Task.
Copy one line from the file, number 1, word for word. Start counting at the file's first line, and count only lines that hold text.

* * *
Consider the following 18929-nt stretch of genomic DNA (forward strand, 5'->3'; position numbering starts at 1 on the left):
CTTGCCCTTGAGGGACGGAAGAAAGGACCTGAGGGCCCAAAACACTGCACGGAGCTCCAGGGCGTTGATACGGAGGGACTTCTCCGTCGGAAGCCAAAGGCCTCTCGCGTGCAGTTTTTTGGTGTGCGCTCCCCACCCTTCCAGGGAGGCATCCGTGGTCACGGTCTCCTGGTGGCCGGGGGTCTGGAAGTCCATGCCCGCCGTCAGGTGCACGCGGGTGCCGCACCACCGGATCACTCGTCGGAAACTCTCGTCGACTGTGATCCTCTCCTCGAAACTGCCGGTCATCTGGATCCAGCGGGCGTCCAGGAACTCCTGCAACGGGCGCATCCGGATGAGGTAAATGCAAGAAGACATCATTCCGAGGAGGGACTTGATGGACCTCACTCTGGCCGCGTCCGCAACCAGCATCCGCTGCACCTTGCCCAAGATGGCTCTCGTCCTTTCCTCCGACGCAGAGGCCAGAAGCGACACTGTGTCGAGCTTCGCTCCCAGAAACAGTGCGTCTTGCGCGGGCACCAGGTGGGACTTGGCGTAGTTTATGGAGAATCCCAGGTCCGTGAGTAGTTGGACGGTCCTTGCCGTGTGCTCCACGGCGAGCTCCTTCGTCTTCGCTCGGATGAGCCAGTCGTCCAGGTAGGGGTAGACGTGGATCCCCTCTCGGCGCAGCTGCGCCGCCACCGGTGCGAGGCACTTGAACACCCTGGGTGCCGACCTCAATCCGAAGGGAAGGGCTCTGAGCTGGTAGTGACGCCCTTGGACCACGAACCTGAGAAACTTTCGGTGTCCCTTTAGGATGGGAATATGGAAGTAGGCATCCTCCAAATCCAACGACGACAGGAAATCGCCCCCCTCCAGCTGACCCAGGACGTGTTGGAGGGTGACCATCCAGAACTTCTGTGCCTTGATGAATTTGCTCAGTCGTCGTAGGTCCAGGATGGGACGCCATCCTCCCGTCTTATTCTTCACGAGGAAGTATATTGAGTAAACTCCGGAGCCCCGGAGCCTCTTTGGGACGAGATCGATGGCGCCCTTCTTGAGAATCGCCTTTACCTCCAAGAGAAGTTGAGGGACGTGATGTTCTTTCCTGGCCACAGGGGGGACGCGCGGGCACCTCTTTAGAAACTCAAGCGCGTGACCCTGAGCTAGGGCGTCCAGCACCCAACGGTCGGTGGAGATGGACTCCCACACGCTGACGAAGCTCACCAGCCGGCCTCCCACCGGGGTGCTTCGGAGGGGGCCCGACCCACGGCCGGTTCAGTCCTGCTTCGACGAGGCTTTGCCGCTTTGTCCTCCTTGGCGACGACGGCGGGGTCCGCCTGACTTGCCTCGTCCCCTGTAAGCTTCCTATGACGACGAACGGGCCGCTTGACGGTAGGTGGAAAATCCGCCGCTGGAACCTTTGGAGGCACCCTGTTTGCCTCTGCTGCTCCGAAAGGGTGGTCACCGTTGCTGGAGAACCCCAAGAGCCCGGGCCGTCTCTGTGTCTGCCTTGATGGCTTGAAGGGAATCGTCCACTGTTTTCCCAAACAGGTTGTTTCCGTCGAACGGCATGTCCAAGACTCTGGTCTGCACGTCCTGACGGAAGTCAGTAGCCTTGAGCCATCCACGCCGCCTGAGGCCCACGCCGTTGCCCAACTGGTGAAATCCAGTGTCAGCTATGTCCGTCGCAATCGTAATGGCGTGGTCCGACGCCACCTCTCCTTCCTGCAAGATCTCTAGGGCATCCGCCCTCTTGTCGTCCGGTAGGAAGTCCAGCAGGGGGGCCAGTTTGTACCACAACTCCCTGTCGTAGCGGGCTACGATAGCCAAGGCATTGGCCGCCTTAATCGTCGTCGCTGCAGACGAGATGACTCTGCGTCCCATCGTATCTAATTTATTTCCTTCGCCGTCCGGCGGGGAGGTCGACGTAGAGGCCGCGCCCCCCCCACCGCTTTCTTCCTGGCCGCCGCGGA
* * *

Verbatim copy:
Consider the following 18929-nt stretch of genomic DNA (forward strand, 5'->3'; position numbering starts at 1 on the left):